especially where the translator’s L1 lacks them— word order, active vs. passive
voice) and use of language (e.g. lexical choices, collocations). Although in the ex-
periment the native speakers offered asurprisingly great deal of advice, St.John
admits that with more specialist and terminology-laden texts, anative speaker with
no knowledge of the topic involved would probably be of much less help to the L2
translator. St.John also points to further limitations of native-speaker informants,
noting that their insights may not be absolutely reliable and that they may lack the
metalanguage necessary to explain some of their intuitions. St.John thus concludes
that native speakers are “best dealt with as one of anumber of information sources,
with some aention being given to what each can best offer the translator”. (St. John,
2003, p.11)
An even more detailed account of the native speaker’s possible involvement in
L2 translation— and aremarkable insight into the psychology of the L2 translator
relying on native-speaker assistance— is provided by Pedersen (2000). Sharing his
own best practice as aL2 translator of Danish texts into English, Pedersen notes that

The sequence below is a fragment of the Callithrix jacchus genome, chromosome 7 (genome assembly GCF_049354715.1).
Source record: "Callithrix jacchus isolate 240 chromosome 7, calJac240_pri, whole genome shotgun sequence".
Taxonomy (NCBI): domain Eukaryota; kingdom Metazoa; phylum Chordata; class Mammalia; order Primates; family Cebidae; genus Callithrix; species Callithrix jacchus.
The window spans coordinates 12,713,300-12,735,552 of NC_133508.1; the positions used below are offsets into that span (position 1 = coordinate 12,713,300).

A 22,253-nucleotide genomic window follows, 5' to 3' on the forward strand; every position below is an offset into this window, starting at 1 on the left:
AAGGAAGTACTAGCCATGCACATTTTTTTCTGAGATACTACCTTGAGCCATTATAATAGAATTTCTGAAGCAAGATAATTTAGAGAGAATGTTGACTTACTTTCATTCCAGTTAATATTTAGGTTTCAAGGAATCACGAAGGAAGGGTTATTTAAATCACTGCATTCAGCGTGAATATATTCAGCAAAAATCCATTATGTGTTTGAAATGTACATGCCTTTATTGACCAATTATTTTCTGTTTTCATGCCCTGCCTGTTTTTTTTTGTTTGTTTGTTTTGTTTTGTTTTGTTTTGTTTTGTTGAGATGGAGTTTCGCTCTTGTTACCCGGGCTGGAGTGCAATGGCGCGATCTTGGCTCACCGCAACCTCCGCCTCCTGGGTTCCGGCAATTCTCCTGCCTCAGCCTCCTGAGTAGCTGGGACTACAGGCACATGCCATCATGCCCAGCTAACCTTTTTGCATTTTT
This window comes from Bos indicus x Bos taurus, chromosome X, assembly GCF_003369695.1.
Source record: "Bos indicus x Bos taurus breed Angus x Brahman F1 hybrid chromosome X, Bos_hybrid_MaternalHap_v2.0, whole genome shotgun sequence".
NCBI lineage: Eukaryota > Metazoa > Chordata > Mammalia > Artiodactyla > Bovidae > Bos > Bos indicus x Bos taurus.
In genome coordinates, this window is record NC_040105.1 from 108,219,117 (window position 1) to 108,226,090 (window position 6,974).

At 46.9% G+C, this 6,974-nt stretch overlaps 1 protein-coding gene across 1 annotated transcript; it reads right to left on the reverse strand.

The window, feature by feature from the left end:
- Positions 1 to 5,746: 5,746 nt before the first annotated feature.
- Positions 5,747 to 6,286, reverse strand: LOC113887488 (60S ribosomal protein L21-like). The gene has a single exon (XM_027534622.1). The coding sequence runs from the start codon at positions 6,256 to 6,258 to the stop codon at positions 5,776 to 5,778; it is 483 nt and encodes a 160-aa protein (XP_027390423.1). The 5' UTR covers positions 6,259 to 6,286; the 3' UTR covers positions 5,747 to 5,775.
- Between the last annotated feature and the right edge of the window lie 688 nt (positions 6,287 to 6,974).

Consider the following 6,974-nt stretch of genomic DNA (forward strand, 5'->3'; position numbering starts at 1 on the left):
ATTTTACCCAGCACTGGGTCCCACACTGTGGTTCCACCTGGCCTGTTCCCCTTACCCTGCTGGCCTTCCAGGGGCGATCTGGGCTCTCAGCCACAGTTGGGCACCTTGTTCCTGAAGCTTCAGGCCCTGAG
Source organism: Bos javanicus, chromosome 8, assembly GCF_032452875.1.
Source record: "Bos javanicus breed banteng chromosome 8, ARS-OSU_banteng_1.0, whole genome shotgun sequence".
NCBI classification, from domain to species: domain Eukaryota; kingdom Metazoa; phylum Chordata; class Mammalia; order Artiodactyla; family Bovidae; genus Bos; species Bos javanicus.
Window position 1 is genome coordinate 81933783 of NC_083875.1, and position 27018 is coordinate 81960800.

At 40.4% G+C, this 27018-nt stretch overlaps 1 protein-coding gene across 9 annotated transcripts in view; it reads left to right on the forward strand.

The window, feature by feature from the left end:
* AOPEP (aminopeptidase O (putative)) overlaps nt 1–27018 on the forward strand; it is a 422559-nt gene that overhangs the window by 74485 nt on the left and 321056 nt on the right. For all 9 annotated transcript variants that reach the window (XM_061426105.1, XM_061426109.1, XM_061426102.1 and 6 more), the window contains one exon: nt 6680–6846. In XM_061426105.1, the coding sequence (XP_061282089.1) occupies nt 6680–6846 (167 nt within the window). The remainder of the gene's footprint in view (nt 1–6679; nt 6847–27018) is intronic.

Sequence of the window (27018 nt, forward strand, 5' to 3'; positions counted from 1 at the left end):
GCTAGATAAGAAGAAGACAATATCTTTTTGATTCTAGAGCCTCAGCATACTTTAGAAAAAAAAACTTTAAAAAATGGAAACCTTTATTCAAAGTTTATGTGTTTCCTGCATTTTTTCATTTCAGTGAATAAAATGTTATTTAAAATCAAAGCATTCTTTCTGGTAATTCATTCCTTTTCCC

aer the first draing, the text goes through three stages: renewed comparison with
the original, revision by anative speaker, and the final editing performed by the L2
translator. e native reviser is mainly expected to produce formulations that are sty-
listically more acceptable to native speakers than the translator’s own. An interesting
remark is made in relation to the use of the native informant as asupplement to the
dictionary: “If Ifeel reasonably sure that he or she will come up with an acceptable
English solution, there is no need to spend alot of time digging it out of dictionaries
myself.” (Pedersen, 2000, p.112) Pedersens revisers are sometimes given the source
text and sometimes not, depending on the nature of the text and the reviser’s com-
petence in Danish. Apparently, the role of the native speaker here is more one of
aproofreader and/or informant than reviser proper if revision is understood— as is
normally the case in translation practice and research— as checking the translation
against the source text for accuracy and completeness.
In aremark with much pedagogical potential, Pedersen notes that not all changes
proposed by anative speaker should be automatically accepted, because “accepting
asuggestion which is good English may mean geing too far away from the source
language text” (Pedersen, 2000, p.112). Pedersen goes on to point out, however, that